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Eskom Case Study

Essay by   •  January 17, 2012  •  Case Study  •  457 Words (2 Pages)  •  1,167 Views

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There were several conflicts encounter in South African state owned enterprise "Eskom" in 2008, which was the economical crisis begin everywhere. Obviously, the financial tornado was not outfoot "Eskom". On Thursday 29 October, in 2008, a fateful Eskom board meeting heralded an unprecedented management crisis within this key South African state-owned enterprise. The company was reeling from a generation capacity crisis, the power black-outs of 2008, a serious skills shortage, a funding crisis for its new-build program, and applications to the Regulator that would increase the price of electricity five-fold over the five-year period from 2008 to 2012.

Eskom chairperson resigned on Monday after he said the government failed to support the board's bid to oust the company's CEO, after the two clashed over issues of how to run Eskom, the state-owned firm that is struggling to keep South Africa's lights on.

And after that, also CEO resumed his concern and responsibility. Because of the organization conflict between the chairperson and himself.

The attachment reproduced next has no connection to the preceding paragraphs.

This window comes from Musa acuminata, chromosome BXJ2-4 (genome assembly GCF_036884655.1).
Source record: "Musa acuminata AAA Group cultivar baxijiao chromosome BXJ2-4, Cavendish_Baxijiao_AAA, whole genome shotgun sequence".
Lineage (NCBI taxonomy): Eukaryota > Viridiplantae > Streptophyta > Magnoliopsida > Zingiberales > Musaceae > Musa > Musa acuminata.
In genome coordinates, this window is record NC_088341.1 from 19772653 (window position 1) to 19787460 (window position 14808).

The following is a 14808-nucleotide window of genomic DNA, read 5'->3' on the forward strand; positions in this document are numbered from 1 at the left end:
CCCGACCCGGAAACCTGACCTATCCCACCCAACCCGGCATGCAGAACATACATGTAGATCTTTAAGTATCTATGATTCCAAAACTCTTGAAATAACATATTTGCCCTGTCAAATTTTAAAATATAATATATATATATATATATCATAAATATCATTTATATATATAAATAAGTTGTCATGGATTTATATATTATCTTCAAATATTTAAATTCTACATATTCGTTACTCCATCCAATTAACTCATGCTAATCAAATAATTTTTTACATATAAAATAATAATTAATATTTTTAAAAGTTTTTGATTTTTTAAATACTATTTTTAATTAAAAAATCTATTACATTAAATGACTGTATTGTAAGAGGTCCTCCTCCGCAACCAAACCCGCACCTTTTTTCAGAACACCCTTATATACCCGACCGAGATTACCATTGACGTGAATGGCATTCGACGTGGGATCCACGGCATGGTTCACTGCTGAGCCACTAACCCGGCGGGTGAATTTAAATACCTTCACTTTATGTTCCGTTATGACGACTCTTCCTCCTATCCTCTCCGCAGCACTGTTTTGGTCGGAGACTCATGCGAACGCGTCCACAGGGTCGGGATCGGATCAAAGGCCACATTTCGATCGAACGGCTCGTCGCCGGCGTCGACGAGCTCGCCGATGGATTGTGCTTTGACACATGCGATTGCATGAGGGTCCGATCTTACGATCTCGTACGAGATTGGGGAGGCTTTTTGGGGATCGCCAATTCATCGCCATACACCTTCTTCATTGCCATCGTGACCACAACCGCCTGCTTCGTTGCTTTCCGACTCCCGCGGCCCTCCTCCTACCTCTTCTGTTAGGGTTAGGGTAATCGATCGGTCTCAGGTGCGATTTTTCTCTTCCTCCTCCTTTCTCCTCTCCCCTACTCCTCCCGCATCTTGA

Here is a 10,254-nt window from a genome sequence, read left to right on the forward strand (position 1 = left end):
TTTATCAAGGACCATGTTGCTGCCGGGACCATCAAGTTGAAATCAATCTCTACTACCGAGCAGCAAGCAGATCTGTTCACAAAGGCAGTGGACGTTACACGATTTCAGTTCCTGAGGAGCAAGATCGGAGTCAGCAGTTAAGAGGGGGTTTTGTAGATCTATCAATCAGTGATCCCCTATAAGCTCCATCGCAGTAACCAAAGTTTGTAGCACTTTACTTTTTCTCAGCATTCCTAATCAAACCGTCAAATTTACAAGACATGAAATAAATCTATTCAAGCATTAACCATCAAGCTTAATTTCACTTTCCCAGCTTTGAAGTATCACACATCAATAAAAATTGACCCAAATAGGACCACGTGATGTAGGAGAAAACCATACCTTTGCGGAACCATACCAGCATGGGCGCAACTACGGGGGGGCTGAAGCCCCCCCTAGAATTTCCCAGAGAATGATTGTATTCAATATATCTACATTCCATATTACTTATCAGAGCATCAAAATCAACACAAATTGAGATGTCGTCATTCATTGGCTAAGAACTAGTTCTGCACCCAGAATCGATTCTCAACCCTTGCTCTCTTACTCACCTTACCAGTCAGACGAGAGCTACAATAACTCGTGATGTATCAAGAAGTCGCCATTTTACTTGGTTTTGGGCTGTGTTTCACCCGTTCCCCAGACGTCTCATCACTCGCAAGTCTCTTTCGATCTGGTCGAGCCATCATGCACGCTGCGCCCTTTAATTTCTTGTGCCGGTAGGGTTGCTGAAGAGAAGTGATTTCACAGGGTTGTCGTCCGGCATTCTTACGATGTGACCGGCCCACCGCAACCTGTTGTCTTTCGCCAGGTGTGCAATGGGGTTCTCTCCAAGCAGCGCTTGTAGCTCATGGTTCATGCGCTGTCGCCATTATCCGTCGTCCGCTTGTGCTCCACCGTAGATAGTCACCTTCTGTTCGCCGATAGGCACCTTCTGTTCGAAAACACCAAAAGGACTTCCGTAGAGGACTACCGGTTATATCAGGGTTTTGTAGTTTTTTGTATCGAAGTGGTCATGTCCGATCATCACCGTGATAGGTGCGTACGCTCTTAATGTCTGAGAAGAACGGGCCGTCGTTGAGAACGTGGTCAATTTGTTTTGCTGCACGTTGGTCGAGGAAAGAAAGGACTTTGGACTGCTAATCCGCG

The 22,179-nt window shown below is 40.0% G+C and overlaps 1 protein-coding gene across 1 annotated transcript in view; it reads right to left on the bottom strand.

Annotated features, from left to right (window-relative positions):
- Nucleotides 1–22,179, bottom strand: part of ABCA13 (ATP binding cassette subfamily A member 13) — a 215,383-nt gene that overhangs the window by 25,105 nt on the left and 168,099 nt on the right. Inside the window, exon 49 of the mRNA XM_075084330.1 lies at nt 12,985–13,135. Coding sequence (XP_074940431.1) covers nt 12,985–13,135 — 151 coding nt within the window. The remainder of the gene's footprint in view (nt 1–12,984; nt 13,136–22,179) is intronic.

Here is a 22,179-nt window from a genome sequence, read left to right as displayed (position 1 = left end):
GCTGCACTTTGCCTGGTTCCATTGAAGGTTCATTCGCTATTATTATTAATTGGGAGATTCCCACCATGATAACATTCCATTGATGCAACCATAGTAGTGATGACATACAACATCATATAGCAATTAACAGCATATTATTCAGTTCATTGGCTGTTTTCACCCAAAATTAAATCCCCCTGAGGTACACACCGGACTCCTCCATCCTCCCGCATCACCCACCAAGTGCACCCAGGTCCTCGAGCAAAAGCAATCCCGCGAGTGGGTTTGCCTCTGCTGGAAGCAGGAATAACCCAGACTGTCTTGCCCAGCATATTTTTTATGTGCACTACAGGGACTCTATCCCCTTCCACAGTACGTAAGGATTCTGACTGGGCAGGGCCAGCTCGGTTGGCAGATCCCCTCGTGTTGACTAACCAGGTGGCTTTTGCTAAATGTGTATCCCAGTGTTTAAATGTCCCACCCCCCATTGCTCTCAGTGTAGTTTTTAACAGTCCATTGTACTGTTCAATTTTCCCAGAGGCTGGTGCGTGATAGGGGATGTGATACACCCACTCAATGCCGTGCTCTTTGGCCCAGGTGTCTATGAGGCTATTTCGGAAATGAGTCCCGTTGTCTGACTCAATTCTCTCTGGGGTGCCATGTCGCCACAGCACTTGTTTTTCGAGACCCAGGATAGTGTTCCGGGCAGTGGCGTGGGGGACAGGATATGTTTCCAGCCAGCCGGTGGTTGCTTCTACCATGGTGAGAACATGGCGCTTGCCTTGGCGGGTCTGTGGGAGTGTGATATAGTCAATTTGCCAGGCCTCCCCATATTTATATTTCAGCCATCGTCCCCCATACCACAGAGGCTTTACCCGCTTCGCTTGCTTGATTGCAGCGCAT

This is a quite difficult problem that we solve, however here is some solution.

In this situation, government should reduce their concern and board should increase their involvement. However, the government make an opinion they could not influence board's decision. Why? This conflicted situation began the South African government interfered the board's decision that resume the CEO. Then the two side problem was getting strained and Eskom's accomplishment was going down. It means the whole South African electric system is acting up and entire country is blackout. There are five different levels of conflict to recognise: Avoiding (low concern for both self and others),

Obliging (low concern for self and high concern for others),

Dominating (high concern for self and low concern for others),

Compromising (moderate concern for both self and others),

Integrating (high concerb fot self and others). The solution of this conflict is "obliging".

Obliging: Obliging, also called placating, is another style of conflict management. Obliging places a high value on others but a low value on self, perhaps reflecting an individual's low self esteem. It's also a strategy that can be used to deliberately elevate another person, making them feel better about an issue. Use of obliging by raising another's status is useful, especially if your position within the company is not a politically precarious one.

This style is useful if a manager is unsure of a position or fears a mistake has been made. By using the obliging style, the manager passively accepts the power of others, buying time to assess situations



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